Poetry for December Days

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Poetry soothes our soul, captivates our imagination, and makes us think. Check out the December poems from our wonderful poets.

A Survival Technique

How am I now, much older and wiser?

Lately preoccupied with Moderna and Pfizer,

Still thinking of a bright future in sight,

After we get through this terrible fright.

Holidays pass too quickly by us,

Being with loved ones is certainly a plus,

Getting by is not the point at all,

It is filling a life this season, this Fall,

With faith in the fact that this too shall pass,

We will get through this with wit and some class,

Don’t forget how to feel better,

One way is:

Find a person, go on and get her,

To give you some botox and a bit of filler.

Feels terrific until you get the biller.

Oh, come on, at least get your hair done!

~Carol Ostrow, author of Poems from My Pandemic Pen

Tea Time

The leaves are finally

the color of tea.

I have been patiently waiting

for change,

but this year has kept me waiting

and afraid

they would not ever change again.

The foliage’s rainbow’s late arrival

feels tardy like everything else.

Time is jam-packed again

these days,

but is passing ever so slowly for me.

I want this period of purgatory

and the inertia of Covid to end.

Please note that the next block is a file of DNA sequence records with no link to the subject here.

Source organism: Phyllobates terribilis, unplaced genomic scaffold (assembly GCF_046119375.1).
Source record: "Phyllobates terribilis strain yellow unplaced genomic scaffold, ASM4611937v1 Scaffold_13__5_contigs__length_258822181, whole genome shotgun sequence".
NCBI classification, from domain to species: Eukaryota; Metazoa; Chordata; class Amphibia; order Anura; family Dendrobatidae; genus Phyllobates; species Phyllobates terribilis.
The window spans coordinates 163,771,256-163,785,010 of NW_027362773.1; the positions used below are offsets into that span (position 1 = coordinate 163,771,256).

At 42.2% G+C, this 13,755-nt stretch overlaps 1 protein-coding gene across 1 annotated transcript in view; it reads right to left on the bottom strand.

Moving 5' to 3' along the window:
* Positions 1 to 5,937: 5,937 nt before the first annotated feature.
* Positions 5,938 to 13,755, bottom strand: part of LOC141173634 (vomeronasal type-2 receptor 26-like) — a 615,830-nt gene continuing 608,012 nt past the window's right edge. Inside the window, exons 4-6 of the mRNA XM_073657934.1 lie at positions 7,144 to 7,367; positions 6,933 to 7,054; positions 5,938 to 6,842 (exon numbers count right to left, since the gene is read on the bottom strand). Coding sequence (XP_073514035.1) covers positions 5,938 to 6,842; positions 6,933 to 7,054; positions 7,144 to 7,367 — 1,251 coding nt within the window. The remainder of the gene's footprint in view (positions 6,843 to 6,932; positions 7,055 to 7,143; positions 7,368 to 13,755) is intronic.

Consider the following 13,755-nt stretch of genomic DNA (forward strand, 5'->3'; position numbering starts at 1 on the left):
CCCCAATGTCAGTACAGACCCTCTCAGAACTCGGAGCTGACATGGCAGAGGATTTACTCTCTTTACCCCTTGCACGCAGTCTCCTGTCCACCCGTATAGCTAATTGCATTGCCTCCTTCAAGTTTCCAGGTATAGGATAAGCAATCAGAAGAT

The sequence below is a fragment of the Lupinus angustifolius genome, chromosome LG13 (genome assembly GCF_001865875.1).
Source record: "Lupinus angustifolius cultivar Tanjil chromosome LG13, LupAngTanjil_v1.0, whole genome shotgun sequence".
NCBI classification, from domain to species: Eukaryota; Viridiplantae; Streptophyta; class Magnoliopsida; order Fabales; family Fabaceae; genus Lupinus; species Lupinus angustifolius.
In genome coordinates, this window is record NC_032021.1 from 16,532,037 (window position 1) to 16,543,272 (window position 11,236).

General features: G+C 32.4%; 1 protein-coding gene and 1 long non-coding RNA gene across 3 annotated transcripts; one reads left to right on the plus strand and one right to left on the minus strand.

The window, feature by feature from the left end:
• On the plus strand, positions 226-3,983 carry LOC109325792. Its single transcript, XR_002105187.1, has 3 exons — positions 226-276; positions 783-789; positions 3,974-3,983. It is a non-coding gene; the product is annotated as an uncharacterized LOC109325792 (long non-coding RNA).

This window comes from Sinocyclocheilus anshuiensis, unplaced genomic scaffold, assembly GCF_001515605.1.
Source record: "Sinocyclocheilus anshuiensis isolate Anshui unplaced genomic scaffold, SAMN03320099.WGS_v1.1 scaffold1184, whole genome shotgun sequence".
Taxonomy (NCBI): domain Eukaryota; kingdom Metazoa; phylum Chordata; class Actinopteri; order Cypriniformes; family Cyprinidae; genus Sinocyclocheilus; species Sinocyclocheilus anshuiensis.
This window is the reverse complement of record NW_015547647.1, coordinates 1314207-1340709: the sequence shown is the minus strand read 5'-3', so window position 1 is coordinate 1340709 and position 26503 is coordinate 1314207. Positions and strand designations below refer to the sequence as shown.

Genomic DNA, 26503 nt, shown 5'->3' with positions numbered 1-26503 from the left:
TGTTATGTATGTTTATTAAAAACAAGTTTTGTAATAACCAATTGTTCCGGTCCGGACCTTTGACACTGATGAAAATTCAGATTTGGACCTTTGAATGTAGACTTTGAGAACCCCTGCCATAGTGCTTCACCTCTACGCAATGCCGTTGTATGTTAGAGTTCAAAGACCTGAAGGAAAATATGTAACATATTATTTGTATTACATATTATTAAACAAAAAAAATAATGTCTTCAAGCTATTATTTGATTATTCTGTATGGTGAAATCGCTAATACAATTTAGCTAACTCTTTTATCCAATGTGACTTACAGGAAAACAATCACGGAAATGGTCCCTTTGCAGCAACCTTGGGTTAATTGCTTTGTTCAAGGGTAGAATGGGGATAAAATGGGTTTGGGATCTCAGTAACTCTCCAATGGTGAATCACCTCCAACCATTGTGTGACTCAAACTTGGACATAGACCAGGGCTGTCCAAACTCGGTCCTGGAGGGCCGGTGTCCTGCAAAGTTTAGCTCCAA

I want to sit in that sweet spot

where the sunbeam illuminates the arm of my chair,

and focus on nothing but

the spinal string

of my tea bag bobbing,

diving and emerging

amidst the steam

inside my cup.

I want to relax

with my feet up,

while waiting

for the earth to cool.

~ Nicole Freezer Rubens, author of The Long Pause and the Short Breath…Poems & Photos & Reflections on New York City’s Pandemic


The play I wrote

“A Perfect Storm”

Is over

Or is it?

Reactions lead me

To believe

Perhaps more people need to see it

To identify with it

We are a unique group

Living through an historic time

We sometimes lose sight of that

Living where I have a history

I see things differently now

Today, I drove past a place

Which, just a few years ago

Or was it 25?

Had no trees between house and road

Now they are separated

By fully grown trees with golden foliage

Glistening in the sunlight

Then, I passed a house I knew well

Growing up

Owned by my then best friend

It boasted a cave in the mountain behind

I think I saw the cave

For the first time today

What is yet to come?

I wish I knew

Or do I?

~ Stephanie Sloane, author of Dear Me: Poems of Loss, Grief, and Hope in New York’s Darkest Days

Ugly Ducking

She stopped listening
She pushed the bullies off a cliff in her colorful dreams
Though they returned she moved forward
This is not a teenage lament
See it stays with you because it is hard to let go of
When you see another go through it and all you can do is listen
In this case Never judge
You are not like them
You are not supposed to be
You stand out in a crowd though you don’t see
Better this way
Until you see the Ugly Ducking is really a Swam
Kind. sweet, patient and better than they could ever dream of being
Anything other
Quack them

~Madlyn Epstein Steinhart, author of Put Your Boots on and Dance in the Rain


  • Poet Laureats

    Poetry is back in vogue and through The Three Tomatoes Book Publishing we have the honor of publishing books by five poets—Madlyn Epstein Steinhart, Stephanie Sloane, Nicole Freezer Rubens, Marjorie Levine and Carol Ostrow. Check out their poetry submissions each month.

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